they said it’s the most beautiful bridge this country has to offer. a poetry of steel and concrete lasting 2 kilometers long. a rare kind of structural beauty you wouldn’t see in this photo because i kind of suck at photography and this is my measly attempt at capturing the bridge’s essence, from the nearby NMP’s wharf where i used to spend late june afternoons in just watching the san juanico bridge for 2 weeks while on a training.
built during the marcos administration from 1969 to 1973, san juanico bridge brings the islands of samar and leyte closer together across the san juanico strait, where you can see a picturesque scenery along the way if you care enough to look in appreciation the things that you see.
with the gap “bridged” (so to speak), transportation between the two islands just got easier as cars, cabs, vans, buses, jeepneys, and
ignorant curious tourists like us traverse through its roads on a daily, weekly, monthly, or once-in-a-lifetime basis.
of course, when you’re finally standing right there on the very thing you only read about in textbooks during your elementary years (and getting the name of the bridge wrong during the quiz), you can’t blame us if, at the risk of getting hit by fast-moving vehicles, we just had to! do a series of jumpshots right there.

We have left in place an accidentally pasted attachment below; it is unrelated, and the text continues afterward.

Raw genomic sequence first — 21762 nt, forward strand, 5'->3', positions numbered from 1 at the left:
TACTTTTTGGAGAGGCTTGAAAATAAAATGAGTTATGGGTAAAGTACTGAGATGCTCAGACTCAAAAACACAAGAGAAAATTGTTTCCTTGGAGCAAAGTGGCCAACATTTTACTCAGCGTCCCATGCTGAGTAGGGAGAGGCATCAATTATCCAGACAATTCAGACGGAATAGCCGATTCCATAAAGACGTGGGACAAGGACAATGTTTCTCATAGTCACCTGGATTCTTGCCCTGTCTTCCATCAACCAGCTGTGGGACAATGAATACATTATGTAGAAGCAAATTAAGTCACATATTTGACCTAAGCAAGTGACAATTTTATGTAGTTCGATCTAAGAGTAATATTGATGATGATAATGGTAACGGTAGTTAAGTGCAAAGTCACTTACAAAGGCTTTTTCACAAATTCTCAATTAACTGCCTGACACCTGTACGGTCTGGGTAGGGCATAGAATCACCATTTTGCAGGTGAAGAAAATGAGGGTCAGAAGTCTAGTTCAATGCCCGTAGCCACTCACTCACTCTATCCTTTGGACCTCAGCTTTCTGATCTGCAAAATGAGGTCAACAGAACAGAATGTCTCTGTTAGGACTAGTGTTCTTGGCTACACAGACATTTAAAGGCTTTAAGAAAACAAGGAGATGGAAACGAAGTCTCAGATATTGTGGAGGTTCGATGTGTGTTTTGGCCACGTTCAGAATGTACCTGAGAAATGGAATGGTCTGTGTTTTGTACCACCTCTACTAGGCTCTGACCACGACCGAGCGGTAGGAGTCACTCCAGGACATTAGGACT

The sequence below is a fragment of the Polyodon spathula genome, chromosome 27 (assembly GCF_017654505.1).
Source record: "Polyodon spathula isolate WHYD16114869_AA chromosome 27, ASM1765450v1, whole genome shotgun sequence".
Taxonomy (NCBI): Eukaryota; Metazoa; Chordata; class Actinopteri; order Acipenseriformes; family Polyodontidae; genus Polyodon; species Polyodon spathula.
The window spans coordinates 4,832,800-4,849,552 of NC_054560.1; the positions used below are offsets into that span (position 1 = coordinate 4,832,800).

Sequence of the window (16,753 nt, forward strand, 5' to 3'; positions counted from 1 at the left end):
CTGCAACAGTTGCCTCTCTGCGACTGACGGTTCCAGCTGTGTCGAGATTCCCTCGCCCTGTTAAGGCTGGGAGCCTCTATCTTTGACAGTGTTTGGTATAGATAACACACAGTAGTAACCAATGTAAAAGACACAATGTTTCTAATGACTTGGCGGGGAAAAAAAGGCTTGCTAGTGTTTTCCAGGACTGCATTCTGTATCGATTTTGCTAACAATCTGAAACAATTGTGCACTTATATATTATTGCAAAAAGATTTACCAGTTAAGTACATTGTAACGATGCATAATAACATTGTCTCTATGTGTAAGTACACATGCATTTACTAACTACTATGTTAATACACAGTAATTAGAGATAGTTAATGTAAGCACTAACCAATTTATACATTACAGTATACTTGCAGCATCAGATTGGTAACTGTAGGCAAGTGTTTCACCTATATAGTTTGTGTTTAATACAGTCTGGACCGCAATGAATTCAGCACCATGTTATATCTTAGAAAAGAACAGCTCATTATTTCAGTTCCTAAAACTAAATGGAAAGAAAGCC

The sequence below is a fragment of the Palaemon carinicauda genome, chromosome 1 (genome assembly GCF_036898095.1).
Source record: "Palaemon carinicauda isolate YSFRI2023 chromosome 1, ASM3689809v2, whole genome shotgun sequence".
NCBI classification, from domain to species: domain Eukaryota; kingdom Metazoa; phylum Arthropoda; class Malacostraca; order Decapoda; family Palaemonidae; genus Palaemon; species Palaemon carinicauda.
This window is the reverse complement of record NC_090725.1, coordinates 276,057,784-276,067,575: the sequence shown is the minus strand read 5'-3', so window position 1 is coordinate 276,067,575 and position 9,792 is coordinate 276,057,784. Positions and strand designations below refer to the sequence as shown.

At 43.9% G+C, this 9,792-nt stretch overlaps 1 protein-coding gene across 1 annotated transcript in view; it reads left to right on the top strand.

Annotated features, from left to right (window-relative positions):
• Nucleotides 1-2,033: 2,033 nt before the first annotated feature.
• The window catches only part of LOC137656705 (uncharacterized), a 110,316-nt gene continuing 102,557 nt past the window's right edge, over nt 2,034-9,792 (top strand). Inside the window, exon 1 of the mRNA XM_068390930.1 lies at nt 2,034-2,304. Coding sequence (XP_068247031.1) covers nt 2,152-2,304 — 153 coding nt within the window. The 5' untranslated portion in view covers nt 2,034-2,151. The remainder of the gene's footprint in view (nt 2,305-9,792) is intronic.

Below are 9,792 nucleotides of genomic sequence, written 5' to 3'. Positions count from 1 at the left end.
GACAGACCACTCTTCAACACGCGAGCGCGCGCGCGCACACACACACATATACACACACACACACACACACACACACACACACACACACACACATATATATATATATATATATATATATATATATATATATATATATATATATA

and you know how hard jumpshots are to pull off or get right. it’s never a one-time thing. so there we were — in the middle of the road jumping our kidneys and our livers into anatomical displacement while ram pleaded with the gods to not get us all killed in the process lest he be spending the rest of the weekend trip alone in leyte.
one of the bridge’s features which makes it unique is its “S” and “L” shape, with the latter on the leyte side of the bridge and the former on the samar side. common sense would probably tell you what those two letters stand for.
but the most interesting trivia about the bridge which blows my mind until now?
the fact that san juanico bridge was a testament of how much ferdinand marcos loved imelda, who grew up in tacloban, leyte. a passionate 21.9 million dollar proof of one’s affection and promise of devotion above a thousand whirlpools rippling in the seawater.
imelda marcos certainly raised the bar for me on that day. because she made me realize that i don’t want a diamond ring.
I WANT MY VERY OWN BRIDGE.